A Russian visitor at Titchfield HavenNatural History
Philip Budd –
Recently I succumbed to a rare twitching urge and with spare time on my hands, unusual for 2014, I set forth to Titchfield Haven seeking the 321st bird on my rather inadequate British bird list and only the second reported for Hampshire – a SIBERIAN (or EASTERN) STONECHAT Saxicola maura. It would also be the 403rd bird on my really pathetic world bird list. A rather more impressive fact was that it would be the 12th wild bird that I have seen for the first time (a ‘lifer’ in fact) at Titchfield Haven Nature Reserve in the Meon valley – the others in the past included common and arctic terns, spotted sandpiper, pink-footed goose, marsh harrier, grasshopper warbler, spotted crake, Temminck’s stint, marsh warbler and bluethroat. TH was also the first place I ever saw a ‘wasp spider’ Argiope way back in 1984.
Sorry for all this useless information, it is really is no use to anybody. Let us get back to the subject in question. The big question is ……DID I SEE IT? Well yes, of course I saw it, otherwise I would certainly not be writing about it. I don’t like ‘dipping’ , this is what usually happens to me and happened earlier in the year with the Short-toed Eagle in the New Forest, and I certainly didn’t write about that I can tell you. Even though I connected with our Russian friend was not as easy to get as I had hoped. Please read on.
I arrived at TH at about 2:30 having been delayed for 24 hours because it wasn’t showing well with the remains of Hurricane Gonzalo forcing it into hiding. I paid the nearly £4 ticket fee and wrapped the blue ticket around my binocular lanyard so that it stuck together back to back and didn’t fall off. I then strolled up to the new Meadow Hide ignoring the Suffern Hide. It was the first time that I’ve seen the new Meadow Hide, opened two (or was it three) years ago by Radio Solent DJ Nick Girdler. Four excited birders were just leaving at the same time after enjoying fine views of ‘my’ quarry. I sat down facing NW as I was told it was regularly seen by a ‘black stick’ that turned out to be half-prostrate dead stem of a spear thistle. With me were two male birders of not dissimilar age to myself: one wanted just one more look and the other had seen it the other day but thought he would pop in again to see if it had survived the hurricane.
I waited and waited and waited and saw 7 or 8 lively common stonechat around a fence line and adjacent clump of brambles but where was my pallid, short-tailed friend from the east? I was told that the other stonechats didn’t like Russians! The rarity had tried to mingle with its western cousins but they knew it was different from them and had bullied it relentlessly just the other day. The Siberian Stonechat had then shirked away to the far side of the same thistly, rough field and began hanging around another clump of bramble all of its own. Naturally this was further away from the hide and that is just typical.
Suddenly I spotted a pale oatmeal coloured, robin-sized, short-tailed entity in a sedge bed by a sallow tree. It then flew right ignoring the ‘black stick’ and into a clump of sedges and rushes. It was IT – but the bird then buried into the sedges and disappeared. Not good enough for me I’m afraid, but the fellow to my right decided that was enough for him that day. A clumsy juvenile heron then landed and no doubt frightened the Russian chat even more. Herons put the wind up brent geese let alone stonechats! Another couple sat down to the right of me. The gentleman asked ‘have you seen it?’ I said yes, about 2 minutes ago. As time passed by his female companion became increasingly fidgety, bored and cold. The ‘north-wester’ had started blowing into the hide. Just one more look he said repeatedly. 30 minutes later it was all over as they could wait no longer. He said the Russian visitor was just not playing ball. I was starting to lose faith as well. One minute later a young lady with a ‘cowboy’ type hat walked in and sat down to my right. She looked lucky I thought and I was correct. Only one more minute had passed and the determined birder to my left, scope in hand, spotted the bird further right and by a low sallow clump before it returned to its favourite position about two feet right of the ‘black stick’. For the aforementioned young woman it was a ‘lifer’ too.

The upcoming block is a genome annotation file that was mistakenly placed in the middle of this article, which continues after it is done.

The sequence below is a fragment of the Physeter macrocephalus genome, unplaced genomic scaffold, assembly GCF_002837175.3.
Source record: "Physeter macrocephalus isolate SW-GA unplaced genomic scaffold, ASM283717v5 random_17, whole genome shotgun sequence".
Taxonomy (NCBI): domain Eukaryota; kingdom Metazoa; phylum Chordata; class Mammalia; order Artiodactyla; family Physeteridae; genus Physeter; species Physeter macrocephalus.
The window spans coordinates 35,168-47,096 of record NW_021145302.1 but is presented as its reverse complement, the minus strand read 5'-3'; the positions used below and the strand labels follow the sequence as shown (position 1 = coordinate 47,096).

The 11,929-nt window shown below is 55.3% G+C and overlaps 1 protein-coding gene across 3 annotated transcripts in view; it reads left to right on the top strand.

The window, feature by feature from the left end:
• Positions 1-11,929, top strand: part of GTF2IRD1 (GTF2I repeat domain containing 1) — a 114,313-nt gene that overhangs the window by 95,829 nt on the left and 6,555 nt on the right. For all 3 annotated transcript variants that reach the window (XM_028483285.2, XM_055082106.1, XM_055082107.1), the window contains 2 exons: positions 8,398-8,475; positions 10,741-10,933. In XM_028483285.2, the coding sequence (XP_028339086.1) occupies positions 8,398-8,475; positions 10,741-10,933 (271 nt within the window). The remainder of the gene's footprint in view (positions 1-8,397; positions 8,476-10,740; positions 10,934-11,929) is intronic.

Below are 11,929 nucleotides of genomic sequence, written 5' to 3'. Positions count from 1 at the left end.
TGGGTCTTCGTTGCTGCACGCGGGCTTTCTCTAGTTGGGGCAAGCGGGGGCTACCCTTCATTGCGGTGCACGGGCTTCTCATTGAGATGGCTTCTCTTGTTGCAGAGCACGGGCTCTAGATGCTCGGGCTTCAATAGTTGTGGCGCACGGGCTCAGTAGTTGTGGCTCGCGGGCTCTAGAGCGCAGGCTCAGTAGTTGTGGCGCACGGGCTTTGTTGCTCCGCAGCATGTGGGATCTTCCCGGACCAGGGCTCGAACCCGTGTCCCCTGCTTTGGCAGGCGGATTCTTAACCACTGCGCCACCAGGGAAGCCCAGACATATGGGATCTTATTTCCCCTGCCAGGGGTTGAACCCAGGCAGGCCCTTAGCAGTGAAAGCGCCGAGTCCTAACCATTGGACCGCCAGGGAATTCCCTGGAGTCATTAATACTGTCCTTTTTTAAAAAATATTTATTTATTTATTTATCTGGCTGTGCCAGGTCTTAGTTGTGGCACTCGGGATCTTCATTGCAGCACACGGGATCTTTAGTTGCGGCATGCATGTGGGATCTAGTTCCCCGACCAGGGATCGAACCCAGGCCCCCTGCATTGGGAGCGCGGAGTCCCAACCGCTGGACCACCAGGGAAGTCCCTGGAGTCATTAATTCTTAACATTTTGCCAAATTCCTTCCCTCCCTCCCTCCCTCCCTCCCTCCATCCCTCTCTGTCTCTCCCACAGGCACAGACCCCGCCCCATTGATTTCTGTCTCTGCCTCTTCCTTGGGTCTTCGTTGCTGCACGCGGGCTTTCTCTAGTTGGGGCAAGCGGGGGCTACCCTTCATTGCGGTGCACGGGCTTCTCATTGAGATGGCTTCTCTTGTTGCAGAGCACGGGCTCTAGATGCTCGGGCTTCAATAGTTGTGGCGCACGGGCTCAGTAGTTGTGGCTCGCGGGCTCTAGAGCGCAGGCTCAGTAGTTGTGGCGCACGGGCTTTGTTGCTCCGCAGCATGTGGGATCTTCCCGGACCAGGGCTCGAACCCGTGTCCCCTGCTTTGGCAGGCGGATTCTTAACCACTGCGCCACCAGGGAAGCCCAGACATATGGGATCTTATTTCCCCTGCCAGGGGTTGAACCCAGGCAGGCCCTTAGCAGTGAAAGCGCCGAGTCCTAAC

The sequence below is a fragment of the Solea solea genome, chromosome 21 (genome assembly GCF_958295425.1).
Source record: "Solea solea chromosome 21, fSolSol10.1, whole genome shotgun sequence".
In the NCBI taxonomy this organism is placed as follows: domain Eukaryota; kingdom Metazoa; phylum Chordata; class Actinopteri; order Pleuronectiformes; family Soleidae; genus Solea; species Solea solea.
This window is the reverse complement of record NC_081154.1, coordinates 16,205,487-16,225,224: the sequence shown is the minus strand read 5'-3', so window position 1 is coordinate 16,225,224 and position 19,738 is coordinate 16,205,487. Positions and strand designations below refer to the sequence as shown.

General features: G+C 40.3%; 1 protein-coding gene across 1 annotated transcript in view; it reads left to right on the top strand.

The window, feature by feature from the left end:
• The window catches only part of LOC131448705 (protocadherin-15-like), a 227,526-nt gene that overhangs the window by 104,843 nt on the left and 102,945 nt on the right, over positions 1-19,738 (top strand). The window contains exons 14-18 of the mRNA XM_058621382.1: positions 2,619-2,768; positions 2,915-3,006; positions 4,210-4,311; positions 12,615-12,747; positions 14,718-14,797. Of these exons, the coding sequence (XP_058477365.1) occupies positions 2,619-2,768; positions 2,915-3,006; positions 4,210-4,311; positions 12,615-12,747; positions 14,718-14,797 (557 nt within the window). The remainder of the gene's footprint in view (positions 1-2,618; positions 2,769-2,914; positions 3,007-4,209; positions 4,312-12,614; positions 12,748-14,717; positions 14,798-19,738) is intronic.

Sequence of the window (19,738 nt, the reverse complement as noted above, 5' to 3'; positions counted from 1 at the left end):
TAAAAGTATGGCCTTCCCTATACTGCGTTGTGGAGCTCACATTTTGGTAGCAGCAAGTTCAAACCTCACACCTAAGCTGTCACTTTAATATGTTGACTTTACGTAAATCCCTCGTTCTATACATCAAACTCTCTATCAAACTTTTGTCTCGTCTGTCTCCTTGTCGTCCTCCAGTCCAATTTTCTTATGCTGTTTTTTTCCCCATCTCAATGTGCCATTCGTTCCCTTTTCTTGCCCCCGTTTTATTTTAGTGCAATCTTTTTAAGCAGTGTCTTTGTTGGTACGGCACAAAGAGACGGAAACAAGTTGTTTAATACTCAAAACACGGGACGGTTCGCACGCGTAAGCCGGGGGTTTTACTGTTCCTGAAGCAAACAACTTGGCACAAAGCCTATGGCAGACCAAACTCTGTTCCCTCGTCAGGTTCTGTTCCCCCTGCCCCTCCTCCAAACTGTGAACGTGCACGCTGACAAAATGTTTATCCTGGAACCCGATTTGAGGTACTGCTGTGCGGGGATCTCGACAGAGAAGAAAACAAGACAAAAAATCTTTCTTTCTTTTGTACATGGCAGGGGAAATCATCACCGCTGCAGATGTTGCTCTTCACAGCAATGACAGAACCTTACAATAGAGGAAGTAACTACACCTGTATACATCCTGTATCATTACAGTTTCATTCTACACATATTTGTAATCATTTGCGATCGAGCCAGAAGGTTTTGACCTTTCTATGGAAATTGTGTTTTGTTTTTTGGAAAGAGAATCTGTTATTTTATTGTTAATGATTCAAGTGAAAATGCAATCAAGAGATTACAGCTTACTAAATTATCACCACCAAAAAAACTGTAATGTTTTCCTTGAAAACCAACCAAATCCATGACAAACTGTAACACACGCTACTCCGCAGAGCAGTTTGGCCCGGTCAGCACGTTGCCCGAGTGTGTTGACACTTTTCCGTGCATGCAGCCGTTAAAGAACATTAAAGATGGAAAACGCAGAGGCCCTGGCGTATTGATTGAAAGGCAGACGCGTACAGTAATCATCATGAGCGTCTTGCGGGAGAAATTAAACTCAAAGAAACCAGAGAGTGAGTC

For the next 10 minutes I enjoyed excellent views of my Russian target as it darted back and forth and every now and then, in chat tradition, sat patiently surveying its surroundings. Amazingly short tail, jet black legs, pale rosy rump and overall pale oatmeal colour but a little darker on the mantle and the head. Also there was a whitish throat, some subtle black streaking above and distinctive broad, pale buff margins to the primaries and secondary’s of the wing. More like a whinchat in colour than a stonechat I thought. No call was heard. What was it doing here though? Its native distribution is Russia is east of a line roughly from Leningrad down through Moscow to the northern shores of the Caspian where as our native species only reaches as far east at central Ukraine and the Crimean Peninsula. Who knows?
One thing I do know I is that there is nothing like ‘twitching’ to make one notice everything.
- Association of British Fungi Groups
- Bournemouth Natural Science Society and Museum
- British Bugs
- British Dragonflies
- British Lichens
- Dan and Rosemary Powell
- Hampshire and Isle of Wight Butterfly Conservation
- Hampshire Bat Group
- Hampshire Ornithological Society
- Hampshire Wildlife Trust
- Lymington and District Natural History Society
- UK Hoverflies